Victor Series 1400 Model 322 Electronic Calculator
The Victor 1400 series of calculators (which included two machines, the 14-321, and the 14-322) were Victor's second attempt at marketing a fully-electronic calculator of their own design. Victor's first attempt ended up a somewhat of a disaster that damaged the company's market reputation for a few years during the heyday of the emergence of electronic calculators and spooked its management as far as electronic calculators were concerned. This story is worthy of telling, and provides a great lead-in for the exhibit on the Victor 14-322.
In October of 1965, Victor Comptometer, a company well-respected in the mechanical calculating machine marketplace, leapfrogged the state of the art by announcing a completely solid-state electronic calculator made of large scale integration (LSI) MOS (Metal Oxide Semiconductor) integrated circuits. The machine, designated the Victor 3900, was hailed by trade publications as a miracle of modern technology -- a completely solid-state electronic calculator at a time when the few electronic machines that were in existence utilized discrete transistorized electronics and holdover memory technology from the 1950's, including magnetostrictive delay lines, magnetic core memory elements, or magnetic drums.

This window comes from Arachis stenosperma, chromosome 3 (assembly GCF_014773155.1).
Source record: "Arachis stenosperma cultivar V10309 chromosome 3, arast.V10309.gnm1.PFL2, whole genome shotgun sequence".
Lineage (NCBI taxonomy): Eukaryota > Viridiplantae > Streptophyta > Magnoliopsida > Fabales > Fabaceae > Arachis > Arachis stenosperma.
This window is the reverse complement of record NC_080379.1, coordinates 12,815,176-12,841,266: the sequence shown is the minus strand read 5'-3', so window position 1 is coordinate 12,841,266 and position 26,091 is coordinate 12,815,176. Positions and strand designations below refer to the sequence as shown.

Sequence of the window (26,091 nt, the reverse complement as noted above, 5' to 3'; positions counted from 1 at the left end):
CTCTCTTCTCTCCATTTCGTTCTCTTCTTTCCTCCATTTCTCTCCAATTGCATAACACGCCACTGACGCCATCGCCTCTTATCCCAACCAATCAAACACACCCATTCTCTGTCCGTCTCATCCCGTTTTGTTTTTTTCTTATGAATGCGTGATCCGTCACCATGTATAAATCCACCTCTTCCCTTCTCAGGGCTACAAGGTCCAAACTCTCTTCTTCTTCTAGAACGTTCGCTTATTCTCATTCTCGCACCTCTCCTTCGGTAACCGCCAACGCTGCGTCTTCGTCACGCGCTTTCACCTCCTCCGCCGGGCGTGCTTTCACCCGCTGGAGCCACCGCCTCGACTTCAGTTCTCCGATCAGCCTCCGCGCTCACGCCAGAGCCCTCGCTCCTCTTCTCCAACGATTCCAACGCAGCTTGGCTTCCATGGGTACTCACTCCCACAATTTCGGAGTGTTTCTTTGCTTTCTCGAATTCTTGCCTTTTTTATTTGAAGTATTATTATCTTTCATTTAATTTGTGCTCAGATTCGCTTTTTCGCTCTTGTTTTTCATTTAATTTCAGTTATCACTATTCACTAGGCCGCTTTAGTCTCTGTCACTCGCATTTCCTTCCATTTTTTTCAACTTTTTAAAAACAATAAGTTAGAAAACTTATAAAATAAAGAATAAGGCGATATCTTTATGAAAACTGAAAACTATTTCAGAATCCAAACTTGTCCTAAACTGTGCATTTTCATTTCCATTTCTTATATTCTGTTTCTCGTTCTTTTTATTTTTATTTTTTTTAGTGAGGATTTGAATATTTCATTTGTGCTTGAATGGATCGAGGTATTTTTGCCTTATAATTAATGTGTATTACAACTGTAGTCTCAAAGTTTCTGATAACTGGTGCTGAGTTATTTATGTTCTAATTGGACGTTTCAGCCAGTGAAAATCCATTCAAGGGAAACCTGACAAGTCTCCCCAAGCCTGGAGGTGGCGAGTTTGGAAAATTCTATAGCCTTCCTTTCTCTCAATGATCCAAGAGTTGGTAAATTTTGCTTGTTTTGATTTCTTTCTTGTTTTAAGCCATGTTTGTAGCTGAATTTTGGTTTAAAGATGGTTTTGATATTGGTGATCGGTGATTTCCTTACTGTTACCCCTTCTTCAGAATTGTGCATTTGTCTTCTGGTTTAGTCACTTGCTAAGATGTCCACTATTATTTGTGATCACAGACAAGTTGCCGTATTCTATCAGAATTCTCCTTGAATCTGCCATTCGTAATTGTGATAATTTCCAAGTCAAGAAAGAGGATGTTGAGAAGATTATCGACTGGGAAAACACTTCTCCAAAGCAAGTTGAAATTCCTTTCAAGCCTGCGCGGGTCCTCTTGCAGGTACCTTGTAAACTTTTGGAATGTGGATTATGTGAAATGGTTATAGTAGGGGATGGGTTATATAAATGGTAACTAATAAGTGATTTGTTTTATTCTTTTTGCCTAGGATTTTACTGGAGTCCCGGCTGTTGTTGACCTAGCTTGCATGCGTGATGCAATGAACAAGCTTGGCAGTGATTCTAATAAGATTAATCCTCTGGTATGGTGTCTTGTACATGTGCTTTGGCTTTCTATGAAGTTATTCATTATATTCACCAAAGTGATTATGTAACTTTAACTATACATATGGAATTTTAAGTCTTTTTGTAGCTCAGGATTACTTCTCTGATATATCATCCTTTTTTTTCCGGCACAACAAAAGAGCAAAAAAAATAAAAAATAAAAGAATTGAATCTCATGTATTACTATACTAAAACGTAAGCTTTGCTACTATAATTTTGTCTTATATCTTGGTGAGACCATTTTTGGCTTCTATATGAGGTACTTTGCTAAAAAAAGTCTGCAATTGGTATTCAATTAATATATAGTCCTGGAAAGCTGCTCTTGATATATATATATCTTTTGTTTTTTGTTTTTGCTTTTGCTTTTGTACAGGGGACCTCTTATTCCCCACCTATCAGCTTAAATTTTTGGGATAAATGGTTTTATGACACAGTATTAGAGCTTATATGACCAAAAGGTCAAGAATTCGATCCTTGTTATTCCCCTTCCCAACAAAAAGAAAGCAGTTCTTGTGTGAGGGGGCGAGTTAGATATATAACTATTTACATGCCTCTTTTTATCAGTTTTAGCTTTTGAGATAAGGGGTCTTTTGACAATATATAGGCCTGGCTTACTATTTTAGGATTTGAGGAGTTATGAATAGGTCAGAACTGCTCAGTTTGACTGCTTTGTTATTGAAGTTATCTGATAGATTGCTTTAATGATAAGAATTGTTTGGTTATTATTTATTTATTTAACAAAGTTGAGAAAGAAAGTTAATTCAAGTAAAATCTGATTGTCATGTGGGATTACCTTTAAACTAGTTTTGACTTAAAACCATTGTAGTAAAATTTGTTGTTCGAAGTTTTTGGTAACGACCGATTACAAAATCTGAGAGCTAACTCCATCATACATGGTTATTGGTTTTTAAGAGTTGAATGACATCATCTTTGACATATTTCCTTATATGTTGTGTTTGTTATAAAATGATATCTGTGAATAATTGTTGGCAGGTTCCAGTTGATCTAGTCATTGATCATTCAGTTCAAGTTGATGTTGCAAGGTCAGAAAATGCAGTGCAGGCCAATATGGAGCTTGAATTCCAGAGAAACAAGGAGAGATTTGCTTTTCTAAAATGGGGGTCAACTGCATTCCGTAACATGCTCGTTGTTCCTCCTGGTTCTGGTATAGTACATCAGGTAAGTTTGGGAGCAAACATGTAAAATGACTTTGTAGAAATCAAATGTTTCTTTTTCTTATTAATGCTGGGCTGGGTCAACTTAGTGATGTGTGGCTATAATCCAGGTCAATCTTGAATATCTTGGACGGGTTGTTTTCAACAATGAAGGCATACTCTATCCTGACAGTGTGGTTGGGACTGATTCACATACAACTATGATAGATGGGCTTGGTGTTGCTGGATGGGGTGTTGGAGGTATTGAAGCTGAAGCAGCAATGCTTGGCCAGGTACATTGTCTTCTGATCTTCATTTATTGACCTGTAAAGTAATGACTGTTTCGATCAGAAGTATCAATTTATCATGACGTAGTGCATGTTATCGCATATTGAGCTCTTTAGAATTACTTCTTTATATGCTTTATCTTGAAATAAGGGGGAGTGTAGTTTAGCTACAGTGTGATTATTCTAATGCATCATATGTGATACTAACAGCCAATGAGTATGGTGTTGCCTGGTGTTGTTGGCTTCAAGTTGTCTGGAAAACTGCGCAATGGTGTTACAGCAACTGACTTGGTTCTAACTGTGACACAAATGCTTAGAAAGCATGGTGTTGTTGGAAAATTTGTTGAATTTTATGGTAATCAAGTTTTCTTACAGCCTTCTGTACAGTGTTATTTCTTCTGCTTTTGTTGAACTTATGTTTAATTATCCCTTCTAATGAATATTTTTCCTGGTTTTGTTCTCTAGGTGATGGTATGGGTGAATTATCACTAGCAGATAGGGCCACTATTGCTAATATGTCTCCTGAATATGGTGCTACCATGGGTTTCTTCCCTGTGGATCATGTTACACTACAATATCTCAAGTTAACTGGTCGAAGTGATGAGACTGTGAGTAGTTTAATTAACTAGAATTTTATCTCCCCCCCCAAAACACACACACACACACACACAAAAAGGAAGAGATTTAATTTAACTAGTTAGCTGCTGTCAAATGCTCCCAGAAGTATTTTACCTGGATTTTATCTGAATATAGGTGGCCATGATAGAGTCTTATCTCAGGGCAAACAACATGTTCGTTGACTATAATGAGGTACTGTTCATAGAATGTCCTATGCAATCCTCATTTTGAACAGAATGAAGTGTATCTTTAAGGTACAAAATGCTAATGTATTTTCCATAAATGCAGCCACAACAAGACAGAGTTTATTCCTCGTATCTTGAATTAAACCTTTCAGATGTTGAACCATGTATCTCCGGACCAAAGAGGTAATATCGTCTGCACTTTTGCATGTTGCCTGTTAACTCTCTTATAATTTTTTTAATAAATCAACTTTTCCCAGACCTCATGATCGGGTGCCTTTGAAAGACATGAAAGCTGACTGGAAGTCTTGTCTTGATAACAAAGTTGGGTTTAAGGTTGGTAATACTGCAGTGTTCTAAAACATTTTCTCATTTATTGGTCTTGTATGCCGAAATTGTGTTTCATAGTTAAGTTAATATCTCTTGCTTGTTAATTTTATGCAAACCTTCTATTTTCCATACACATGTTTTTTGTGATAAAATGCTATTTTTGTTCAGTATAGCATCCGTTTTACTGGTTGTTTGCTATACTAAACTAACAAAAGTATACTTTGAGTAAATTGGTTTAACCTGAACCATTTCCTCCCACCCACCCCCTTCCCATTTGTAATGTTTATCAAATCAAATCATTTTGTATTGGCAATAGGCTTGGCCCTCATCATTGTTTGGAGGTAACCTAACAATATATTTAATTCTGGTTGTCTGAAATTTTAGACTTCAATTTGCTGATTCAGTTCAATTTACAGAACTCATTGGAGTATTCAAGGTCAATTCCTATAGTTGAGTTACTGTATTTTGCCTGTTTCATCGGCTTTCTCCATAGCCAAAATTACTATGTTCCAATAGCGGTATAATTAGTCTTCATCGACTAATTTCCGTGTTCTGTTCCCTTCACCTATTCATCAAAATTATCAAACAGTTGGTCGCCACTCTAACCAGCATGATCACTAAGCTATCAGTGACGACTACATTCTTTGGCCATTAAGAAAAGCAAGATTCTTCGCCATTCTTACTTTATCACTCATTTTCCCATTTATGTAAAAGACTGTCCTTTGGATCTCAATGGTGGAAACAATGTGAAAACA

The Victor 3900
The story of the Victor 3900 begins in sometime in the 1961 to 1963 timeframe, when management of Victor Comptometer realized that electronics were extremely likely to have an impact on the calculating machine marketplace. Sumlock Comptometer/Bell Punch had their cold-cathode Thyratron tube-based electronic calculator (see the exhibit on the Anita C/VIII (Mark 8)) on the market in 1962, and was doing a brisk business, even though the technology in the machines was quickly becoming outdated due to transistor technology. Victor's management was concerned that the rapid advance of electronics was going to place their core business in mechanical and electro-mechanical calculating machines at risk. As a result or this concern, Victor's management implemented a strategic plan stating that the company would aggressively develop their own electronic calculator that would take definitive control of the marketplace through the use of advanced electronic technology.